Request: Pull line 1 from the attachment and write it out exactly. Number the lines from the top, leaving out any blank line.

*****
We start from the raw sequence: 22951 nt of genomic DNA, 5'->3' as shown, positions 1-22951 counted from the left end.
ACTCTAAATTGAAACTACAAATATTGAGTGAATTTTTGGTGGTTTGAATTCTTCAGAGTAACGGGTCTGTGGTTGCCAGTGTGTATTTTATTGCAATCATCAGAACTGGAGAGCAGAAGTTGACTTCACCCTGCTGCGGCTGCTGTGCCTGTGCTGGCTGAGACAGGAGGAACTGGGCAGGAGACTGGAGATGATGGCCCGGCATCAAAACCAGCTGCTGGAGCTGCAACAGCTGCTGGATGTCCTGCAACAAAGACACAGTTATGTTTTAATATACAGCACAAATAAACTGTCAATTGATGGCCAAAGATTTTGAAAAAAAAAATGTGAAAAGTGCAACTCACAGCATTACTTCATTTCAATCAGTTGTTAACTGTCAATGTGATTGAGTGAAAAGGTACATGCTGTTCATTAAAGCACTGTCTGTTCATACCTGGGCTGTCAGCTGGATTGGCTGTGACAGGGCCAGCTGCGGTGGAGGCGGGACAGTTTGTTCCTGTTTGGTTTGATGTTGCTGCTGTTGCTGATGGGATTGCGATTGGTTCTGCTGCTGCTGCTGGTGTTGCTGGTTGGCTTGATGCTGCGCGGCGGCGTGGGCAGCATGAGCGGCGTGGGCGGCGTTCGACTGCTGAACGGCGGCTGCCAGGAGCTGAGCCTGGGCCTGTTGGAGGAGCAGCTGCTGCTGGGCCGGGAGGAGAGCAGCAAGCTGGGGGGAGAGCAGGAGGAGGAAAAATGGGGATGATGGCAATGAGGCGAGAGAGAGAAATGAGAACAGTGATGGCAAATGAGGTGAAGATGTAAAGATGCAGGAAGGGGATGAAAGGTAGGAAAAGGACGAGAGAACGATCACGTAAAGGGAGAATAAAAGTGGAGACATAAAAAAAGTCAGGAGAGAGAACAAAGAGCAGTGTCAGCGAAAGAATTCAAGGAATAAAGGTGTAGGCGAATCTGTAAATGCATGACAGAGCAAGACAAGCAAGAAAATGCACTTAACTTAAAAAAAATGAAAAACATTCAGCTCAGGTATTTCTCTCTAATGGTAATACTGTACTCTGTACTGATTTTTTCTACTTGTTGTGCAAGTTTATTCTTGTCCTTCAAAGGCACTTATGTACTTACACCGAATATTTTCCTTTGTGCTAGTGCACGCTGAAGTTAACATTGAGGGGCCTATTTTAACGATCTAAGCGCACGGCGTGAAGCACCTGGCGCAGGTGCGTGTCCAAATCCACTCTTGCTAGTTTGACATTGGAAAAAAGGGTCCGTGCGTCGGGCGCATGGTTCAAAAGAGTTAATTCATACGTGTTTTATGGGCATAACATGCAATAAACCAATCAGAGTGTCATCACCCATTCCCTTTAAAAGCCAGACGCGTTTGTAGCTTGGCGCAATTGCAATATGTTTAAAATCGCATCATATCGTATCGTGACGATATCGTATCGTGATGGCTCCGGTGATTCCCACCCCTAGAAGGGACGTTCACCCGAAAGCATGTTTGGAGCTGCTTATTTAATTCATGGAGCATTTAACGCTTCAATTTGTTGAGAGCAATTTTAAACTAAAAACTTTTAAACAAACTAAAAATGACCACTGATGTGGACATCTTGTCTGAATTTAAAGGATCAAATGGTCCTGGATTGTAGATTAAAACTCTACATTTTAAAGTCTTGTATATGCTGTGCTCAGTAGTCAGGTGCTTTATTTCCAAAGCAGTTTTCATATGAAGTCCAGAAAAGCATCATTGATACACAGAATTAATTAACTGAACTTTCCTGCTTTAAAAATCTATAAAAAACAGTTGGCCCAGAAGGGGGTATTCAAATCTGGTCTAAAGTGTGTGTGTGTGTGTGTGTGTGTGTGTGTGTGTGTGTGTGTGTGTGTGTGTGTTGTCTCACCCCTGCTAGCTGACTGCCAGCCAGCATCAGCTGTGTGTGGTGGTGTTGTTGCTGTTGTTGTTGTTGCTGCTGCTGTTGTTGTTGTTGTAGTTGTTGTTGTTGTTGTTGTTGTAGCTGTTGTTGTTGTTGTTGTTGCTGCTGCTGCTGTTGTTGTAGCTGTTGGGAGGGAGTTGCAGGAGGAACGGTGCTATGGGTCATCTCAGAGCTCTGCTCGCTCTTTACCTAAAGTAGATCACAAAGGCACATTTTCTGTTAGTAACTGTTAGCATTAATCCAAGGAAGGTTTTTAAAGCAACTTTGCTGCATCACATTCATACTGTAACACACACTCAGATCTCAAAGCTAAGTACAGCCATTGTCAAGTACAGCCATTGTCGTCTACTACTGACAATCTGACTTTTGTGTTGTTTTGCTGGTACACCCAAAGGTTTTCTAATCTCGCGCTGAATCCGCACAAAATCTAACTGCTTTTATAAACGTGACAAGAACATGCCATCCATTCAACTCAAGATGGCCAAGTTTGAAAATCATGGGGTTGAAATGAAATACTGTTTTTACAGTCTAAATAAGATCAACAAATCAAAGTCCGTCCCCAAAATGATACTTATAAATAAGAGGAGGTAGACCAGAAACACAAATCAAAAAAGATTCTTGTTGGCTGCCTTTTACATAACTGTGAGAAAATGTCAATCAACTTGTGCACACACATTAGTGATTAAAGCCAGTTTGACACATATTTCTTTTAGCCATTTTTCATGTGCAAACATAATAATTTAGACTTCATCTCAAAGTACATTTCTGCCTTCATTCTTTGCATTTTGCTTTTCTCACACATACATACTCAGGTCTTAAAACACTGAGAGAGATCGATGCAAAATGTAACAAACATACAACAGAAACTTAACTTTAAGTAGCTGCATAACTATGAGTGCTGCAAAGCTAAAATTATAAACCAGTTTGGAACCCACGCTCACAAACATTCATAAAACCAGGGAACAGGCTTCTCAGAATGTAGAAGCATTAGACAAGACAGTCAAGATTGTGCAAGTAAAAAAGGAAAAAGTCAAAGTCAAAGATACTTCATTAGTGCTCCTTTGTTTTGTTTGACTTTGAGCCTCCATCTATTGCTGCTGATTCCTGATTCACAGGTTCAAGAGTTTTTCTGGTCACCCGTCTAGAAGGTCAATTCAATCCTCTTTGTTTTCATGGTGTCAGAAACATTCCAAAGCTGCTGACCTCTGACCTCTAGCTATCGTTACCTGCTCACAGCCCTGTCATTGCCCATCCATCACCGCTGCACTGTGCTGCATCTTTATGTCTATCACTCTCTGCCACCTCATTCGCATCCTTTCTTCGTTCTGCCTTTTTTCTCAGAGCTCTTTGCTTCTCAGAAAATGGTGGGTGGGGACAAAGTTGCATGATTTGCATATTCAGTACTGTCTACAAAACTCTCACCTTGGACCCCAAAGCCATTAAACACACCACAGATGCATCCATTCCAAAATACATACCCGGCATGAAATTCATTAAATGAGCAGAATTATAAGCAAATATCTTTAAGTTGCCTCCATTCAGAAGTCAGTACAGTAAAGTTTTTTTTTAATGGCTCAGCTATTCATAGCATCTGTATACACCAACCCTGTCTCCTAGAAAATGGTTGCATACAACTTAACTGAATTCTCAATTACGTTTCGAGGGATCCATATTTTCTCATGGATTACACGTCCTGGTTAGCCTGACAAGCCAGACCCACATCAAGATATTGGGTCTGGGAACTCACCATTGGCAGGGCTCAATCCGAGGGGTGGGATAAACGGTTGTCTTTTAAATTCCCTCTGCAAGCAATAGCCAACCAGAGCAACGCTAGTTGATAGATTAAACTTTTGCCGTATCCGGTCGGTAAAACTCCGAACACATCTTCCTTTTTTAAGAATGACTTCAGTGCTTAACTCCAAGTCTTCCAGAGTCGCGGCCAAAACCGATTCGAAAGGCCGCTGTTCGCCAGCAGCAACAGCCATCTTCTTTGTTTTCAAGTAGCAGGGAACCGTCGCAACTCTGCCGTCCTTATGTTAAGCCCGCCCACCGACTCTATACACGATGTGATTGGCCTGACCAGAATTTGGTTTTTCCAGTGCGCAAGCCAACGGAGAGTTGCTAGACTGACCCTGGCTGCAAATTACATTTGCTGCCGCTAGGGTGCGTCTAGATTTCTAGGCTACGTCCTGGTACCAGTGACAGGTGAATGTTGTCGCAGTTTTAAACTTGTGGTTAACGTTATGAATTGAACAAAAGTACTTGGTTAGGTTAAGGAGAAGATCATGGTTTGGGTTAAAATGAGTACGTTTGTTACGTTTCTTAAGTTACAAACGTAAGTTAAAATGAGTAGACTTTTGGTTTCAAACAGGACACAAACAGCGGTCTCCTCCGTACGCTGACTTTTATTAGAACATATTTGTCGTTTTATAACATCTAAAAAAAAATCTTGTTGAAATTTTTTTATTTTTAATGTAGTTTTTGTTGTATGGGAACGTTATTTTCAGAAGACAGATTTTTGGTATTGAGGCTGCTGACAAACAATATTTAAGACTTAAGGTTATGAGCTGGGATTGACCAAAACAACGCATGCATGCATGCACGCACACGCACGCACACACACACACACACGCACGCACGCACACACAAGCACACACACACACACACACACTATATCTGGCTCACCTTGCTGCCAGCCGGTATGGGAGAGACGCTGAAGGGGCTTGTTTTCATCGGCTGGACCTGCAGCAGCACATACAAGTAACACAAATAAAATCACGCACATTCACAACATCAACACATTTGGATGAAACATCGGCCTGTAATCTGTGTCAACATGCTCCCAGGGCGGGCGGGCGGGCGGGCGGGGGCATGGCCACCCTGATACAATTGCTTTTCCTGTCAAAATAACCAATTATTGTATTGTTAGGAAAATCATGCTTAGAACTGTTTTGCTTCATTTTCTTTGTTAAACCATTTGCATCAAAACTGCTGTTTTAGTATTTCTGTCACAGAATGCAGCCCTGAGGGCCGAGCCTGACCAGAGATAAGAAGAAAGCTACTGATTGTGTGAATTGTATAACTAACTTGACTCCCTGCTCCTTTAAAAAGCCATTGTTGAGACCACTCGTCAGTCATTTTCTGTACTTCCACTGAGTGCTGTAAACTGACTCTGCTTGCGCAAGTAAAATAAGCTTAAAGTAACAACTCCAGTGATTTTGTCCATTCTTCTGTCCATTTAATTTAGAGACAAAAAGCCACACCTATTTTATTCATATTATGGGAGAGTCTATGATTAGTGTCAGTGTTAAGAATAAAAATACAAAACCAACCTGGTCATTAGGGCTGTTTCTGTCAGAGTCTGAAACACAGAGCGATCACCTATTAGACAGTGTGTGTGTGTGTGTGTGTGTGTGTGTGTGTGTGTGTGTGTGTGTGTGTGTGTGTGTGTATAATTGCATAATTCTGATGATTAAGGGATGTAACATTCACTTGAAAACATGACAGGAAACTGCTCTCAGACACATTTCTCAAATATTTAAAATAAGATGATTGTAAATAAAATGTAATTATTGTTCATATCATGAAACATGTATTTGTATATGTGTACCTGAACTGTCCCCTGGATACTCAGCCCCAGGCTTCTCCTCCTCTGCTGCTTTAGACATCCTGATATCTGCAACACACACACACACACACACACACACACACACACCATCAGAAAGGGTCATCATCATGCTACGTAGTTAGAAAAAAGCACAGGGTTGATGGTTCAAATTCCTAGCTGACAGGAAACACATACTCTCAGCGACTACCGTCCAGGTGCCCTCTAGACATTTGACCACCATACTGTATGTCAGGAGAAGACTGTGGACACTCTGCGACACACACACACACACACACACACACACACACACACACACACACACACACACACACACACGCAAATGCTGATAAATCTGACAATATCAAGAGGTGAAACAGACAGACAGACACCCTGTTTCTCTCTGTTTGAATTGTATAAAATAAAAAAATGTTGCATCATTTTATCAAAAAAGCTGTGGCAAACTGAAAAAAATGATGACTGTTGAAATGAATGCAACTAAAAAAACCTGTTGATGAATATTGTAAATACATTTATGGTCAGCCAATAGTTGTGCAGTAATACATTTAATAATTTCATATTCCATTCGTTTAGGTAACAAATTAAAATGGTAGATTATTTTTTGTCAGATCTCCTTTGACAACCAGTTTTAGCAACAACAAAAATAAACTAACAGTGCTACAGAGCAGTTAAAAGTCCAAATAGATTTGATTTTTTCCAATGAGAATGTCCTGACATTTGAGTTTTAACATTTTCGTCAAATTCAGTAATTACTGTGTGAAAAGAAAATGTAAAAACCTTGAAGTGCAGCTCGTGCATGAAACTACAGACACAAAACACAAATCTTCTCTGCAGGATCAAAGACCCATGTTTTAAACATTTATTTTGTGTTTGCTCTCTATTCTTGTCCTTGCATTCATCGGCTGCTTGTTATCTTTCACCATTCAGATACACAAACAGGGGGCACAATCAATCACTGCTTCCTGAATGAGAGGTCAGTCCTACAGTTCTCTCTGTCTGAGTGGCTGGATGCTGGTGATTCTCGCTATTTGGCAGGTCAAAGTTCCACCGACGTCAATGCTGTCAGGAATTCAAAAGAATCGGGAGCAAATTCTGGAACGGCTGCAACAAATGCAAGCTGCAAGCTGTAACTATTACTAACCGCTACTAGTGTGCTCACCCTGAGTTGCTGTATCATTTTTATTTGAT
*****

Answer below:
We start from the raw sequence: 22951 nt of genomic DNA, 5'->3' as shown, positions 1-22951 counted from the left end.